Criticism hurts

Thanks to our correspondent Elizabeth for alerting us to the following kerfuffle.

Ted Diadiun, a columnist for the Cleveland Plain Dealer reports that the theater critic from his paper, Tony Brown, was accosted by the artistic director of the Drury Theatre, who was apparently having a bad reaction to Brown’s dismissive review of the company’s Rabbit Hole.

Here’s what Diadiun had to say about the incident:

Artistic Director Michael Bloom, inspired by an unfavorable review Brown had written of the play and his direction, spied Brown in the back row of the theater, hurried down the aisle and ran the critic down in the lobby, where he passionately delivered an intimate and unrestrained critique of the review.

Accounts of the exchange differ. Brown says Bloom gripped his hand and wouldn’t let go, cursed him loudly in a threatening way and then pounded him overly hard on the back as he left.

Now, I’ve been reviewing Bay Area theater for 14 years, and I’ve never had the misfortune of being accosted by anyone, let alone an artistic director. I will say that, through the grapevine, I’ve heard about artistic directors who would happily have pummeled me but settled for putting me on their “never, ever, under any circumstances let him talk to me” list. The biggest threat I’ve received (so far) is from the now-deceased actor/critic (never a good combo) Dean Goodman, who didn’t like my review of his performance in Horowitz and Mrs. Washington. He said that, like Sylvia Miles did when she saw John Simon after he wrote a particularly scathing review of her, he would happily dump a plate of spaghetti over my head.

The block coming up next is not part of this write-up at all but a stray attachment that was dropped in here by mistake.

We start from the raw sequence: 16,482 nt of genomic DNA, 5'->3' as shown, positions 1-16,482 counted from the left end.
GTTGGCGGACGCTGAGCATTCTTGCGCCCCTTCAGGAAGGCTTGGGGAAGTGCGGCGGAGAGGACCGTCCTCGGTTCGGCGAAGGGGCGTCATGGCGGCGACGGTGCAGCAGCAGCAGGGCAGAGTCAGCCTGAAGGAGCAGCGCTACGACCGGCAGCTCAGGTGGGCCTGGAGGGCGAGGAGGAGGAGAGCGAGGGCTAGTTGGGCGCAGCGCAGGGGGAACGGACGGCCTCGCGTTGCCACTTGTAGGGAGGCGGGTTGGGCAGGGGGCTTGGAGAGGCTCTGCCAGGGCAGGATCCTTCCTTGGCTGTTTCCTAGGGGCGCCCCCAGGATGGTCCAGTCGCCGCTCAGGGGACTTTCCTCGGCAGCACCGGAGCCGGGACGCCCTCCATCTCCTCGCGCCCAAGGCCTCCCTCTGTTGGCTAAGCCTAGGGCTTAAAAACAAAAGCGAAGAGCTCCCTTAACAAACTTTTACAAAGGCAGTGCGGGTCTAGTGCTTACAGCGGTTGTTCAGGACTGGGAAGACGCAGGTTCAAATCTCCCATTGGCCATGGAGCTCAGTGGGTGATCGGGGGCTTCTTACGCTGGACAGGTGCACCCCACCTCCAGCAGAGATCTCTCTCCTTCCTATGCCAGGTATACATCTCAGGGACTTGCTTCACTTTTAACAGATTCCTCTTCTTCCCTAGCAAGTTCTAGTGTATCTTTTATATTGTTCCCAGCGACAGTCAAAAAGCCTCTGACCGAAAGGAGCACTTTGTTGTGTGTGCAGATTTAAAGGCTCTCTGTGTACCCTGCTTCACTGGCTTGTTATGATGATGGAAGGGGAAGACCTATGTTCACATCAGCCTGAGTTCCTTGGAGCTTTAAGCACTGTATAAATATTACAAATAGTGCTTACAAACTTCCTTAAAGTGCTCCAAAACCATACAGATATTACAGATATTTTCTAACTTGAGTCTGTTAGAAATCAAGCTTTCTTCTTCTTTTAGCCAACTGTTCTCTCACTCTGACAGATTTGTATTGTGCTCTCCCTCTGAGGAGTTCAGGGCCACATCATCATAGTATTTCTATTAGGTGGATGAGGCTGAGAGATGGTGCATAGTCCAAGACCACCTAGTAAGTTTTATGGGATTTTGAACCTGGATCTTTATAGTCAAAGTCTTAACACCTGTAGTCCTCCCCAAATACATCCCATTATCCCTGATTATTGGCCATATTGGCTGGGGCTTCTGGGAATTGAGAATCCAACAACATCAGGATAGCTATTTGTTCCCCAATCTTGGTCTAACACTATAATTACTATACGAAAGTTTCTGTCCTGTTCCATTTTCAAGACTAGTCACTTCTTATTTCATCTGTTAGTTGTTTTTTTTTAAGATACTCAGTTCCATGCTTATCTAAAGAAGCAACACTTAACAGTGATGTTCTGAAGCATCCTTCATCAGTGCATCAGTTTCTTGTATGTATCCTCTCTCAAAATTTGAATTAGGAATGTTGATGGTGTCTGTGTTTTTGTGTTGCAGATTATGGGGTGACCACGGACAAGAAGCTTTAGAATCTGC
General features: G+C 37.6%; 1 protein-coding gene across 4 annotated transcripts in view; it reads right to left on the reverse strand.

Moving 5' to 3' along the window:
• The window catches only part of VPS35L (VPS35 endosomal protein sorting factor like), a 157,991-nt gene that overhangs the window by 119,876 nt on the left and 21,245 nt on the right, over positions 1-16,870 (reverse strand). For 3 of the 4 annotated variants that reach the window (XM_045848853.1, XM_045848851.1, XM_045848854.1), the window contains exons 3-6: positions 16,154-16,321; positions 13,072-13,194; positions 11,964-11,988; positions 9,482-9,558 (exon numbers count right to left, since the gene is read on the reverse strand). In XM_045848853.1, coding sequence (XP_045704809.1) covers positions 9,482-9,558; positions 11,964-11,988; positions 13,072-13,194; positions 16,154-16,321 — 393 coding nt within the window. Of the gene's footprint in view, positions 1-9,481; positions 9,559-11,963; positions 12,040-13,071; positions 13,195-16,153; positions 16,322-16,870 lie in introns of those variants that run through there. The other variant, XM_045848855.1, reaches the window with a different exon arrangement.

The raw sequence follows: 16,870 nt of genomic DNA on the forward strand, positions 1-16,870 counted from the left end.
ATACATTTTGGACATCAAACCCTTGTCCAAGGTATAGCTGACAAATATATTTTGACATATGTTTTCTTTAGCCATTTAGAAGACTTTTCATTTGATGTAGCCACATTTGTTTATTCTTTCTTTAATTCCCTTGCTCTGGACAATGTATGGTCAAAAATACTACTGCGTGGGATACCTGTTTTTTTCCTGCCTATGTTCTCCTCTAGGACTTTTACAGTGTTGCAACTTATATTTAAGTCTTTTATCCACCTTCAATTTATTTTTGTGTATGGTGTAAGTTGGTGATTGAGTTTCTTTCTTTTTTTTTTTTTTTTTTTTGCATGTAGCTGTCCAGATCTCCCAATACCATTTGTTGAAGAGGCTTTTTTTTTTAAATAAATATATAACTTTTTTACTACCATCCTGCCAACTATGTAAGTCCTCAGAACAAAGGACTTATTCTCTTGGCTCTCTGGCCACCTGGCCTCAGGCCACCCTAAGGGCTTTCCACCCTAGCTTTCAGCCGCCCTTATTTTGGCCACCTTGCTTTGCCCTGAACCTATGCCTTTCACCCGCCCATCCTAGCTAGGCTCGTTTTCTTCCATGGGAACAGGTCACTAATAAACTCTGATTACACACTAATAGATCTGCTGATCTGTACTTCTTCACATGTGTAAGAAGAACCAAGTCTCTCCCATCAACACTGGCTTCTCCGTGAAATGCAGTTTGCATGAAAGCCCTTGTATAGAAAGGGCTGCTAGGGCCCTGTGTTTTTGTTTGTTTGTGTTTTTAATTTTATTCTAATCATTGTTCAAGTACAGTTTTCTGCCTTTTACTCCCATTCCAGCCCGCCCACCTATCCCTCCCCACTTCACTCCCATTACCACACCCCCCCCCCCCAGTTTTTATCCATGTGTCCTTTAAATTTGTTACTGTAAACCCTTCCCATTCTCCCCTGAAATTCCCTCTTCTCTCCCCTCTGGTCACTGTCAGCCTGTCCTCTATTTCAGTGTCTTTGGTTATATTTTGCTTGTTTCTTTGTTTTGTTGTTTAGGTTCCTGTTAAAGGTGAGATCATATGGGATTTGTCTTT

I’m going to give the final word to columnist Diadiun, who puts it very nicely:

The relationship between a good critic and the people on his beat is always a dicey one, unless the critic is simply a sycophant. His subjects, who usually work ferociously hard at what they do and are seldom shortchanged in the ego department, are rarely happy at being criticized.

The best way to keep the relationship honest is to show up. A good critic will always show up and face his target after a bad review. But while a sports columnist might feel a twinge walking into a locker room after criticizing a 260-pound linebacker, physical intimidation is not normally an occupational hazard for a theater critic.

Read the whole article here

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